New regional transit effort brewing in southeast Michigan
Michigan lawmakers are weighing bonds as an option for regional transit as part of changes to the state’s Michigan Municipal Partnership Act.
Legislation being heard in the state House transportation committee would make changes to the 2011 Michigan Municipal Partnership Act, which lets governments participate in a “joint endeavor” to levy a property tax in an effort to offer efficient, joint public services.
The changes to the legislation would allow Wayne, Oakland and Washtenaw counties in Southeast Michigan to create a three-county transit plan by a majority vote within each jurisdiction and lift the millage caps in each of the counties to accommodate a transit tax. Detroit is in Wayne County.
On Tuesday an amendment to the bill was introduced that would allow for revenue bonds to be issued under a joint revenue contract. The change would allow revenue from the tax levy to be used to repay bonds.
The bonds could not mature more than 30 years after the date of issuance and would be sold through the Michigan Finance Authority.
Rep. Jason Sheppard, R-Temperance, who is sponsoring the legislation, said the amendment would allow a joint endeavor to issue revenue bonds to finance the purchase of additional buses, road improvements and other transportation needs.
“The ballot proposal for the joint endeavor must state that revenue from the tax may be used to repay revenue bonds,” Sheppard said.
This push to change the 2011 legislation is geared to support a renewed effort by Detroit and the three county governments to get a regional transit millage proposal on the November ballot next year.
Wayne County Executive Warren Evans said in his testimony before the House committee on Tuesday that the amendment in itself wasn’t a transit plan.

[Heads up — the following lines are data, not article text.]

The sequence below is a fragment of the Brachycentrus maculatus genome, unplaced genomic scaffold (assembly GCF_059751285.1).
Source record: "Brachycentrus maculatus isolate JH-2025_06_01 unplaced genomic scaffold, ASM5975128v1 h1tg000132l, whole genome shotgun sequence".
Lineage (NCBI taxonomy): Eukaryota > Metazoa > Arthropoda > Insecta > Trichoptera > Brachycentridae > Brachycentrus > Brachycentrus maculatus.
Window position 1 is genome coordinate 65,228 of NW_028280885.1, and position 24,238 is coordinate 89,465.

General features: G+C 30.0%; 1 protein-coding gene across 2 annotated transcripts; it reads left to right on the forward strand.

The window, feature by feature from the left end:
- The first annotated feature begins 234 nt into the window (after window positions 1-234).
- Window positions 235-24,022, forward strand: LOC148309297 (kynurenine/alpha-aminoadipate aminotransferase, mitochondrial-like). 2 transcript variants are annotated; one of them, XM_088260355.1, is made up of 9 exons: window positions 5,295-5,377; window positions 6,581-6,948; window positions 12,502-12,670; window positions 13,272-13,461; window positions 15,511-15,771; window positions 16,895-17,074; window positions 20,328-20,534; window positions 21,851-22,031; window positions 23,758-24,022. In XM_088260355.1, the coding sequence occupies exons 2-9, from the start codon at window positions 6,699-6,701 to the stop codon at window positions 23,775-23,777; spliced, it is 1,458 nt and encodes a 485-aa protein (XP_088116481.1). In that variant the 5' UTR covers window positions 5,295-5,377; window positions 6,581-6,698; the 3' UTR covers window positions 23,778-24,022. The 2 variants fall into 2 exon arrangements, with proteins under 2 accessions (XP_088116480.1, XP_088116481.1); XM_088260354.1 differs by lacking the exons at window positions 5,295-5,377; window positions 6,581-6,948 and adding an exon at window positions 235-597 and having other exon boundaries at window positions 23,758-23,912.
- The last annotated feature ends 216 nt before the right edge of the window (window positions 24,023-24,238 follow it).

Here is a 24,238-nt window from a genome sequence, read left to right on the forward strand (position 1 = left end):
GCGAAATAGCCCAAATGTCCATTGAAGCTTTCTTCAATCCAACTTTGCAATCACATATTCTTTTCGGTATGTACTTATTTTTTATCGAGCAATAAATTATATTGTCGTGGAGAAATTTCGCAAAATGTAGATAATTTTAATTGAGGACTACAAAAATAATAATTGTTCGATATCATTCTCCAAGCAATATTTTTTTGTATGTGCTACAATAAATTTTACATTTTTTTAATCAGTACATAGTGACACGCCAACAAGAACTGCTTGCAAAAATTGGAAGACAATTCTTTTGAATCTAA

“This is an opportunity for us to have a vehicle to create a plan and one that can speak to the needs of Southeast Michigan with the exclusion of Macomb County quite frankly because it didn’t want it,” he said.
Evans said that the modification of the partnership act would create a jurisdiction that can levy tax for transportation purposes. It would ensure that any tax revenue is used expressly for the transit plan without diversions to tax capture programs.
“Those are significant things that will allow us the ability to create a plan that is workable in our region,” he said.
Transit backers have experienced two big disappointments in the last three years.
In 2018, Macomb County Executive Mark Hackel and Oakland County Executive L. Brooks Patterson blocked efforts to put a 1.5-mill proposal on the ballot.
In 2016, a regional 20-year, 1.2-mill property tax increase ballot measure for the system failed because most voters in Macomb County did not approve it.
Patterson died in August. His successor, Dave Coulter, has supported regional transit for years. Coulter is joining leaders in Wayne and Washtenaw counties and Detroit Mayor Mike Duggan in the renewed push. Macomb County chose not to participate in the latest RTA millage effort. County Executive Mark Hackel has said fixing roads is a higher priority than mass transit.
Under current law, local governments can enter into joint contracts with one another or a public agency for providing or creating services. These joint endeavors can lead to proposed millages with a majority vote deciding whether taxpayers will assist in paying for the services, but the number of millages must be under a constitutional limit.
Sheppard’s bill clarifies that these joint plans would not count toward that limit and would open the door to additional partnerships — such as counties working with townships — for shared services. The money generated from a voter approved tax would also not be captured by any other governmental entity for unauthorized purposes, meaning money earmarked for a project would be going directly to where it’s intended.
“This plan protects the will of the voters while making sure these types of millages won’t be impacted by an arbitrary cap,” Sheppard said. “If voters don’t want it, they’ll say they don’t want it.”
Evans said that transit is an investment in the region's future.
“It is an impediment to our continued growth not to be able to have an eventual transit plan and the municipal partnership act is out best opportunity to be able to craft that plan,” Evans said.
Although the initial focus is on the Southeast Michigan area, the legislation would affect all of Michigan.